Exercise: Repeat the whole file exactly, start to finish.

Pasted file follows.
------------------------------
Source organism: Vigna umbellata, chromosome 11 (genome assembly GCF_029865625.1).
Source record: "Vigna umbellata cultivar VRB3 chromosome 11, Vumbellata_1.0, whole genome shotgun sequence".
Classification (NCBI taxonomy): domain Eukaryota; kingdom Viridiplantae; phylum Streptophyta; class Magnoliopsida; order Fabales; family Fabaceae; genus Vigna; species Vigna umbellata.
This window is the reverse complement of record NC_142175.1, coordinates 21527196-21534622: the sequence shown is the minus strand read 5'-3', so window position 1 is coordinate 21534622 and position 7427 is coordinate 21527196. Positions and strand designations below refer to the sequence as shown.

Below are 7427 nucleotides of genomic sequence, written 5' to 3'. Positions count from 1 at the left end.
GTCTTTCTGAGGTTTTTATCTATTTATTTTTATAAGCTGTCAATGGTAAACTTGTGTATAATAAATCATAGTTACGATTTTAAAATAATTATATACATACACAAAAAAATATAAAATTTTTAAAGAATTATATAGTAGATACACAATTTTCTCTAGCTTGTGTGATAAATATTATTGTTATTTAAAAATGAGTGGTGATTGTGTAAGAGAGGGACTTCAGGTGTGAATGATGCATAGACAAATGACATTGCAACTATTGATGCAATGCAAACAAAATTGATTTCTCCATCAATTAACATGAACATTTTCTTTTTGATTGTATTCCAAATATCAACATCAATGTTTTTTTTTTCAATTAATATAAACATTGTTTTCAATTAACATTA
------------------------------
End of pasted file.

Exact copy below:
Source organism: Vigna umbellata, chromosome 11 (genome assembly GCF_029865625.1).
Source record: "Vigna umbellata cultivar VRB3 chromosome 11, Vumbellata_1.0, whole genome shotgun sequence".
Classification (NCBI taxonomy): domain Eukaryota; kingdom Viridiplantae; phylum Streptophyta; class Magnoliopsida; order Fabales; family Fabaceae; genus Vigna; species Vigna umbellata.
This window is the reverse complement of record NC_142175.1, coordinates 21527196-21534622: the sequence shown is the minus strand read 5'-3', so window position 1 is coordinate 21534622 and position 7427 is coordinate 21527196. Positions and strand designations below refer to the sequence as shown.

Below are 7427 nucleotides of genomic sequence, written 5' to 3'. Positions count from 1 at the left end.
GTCTTTCTGAGGTTTTTATCTATTTATTTTTATAAGCTGTCAATGGTAAACTTGTGTATAATAAATCATAGTTACGATTTTAAAATAATTATATACATACACAAAAAAATATAAAATTTTTAAAGAATTATATAGTAGATACACAATTTTCTCTAGCTTGTGTGATAAATATTATTGTTATTTAAAAATGAGTGGTGATTGTGTAAGAGAGGGACTTCAGGTGTGAATGATGCATAGACAAATGACATTGCAACTATTGATGCAATGCAAACAAAATTGATTTCTCCATCAATTAACATGAACATTTTCTTTTTGATTGTATTCCAAATATCAACATCAATGTTTTTTTTTTCAATTAATATAAACATTGTTTTCAATTAACATTA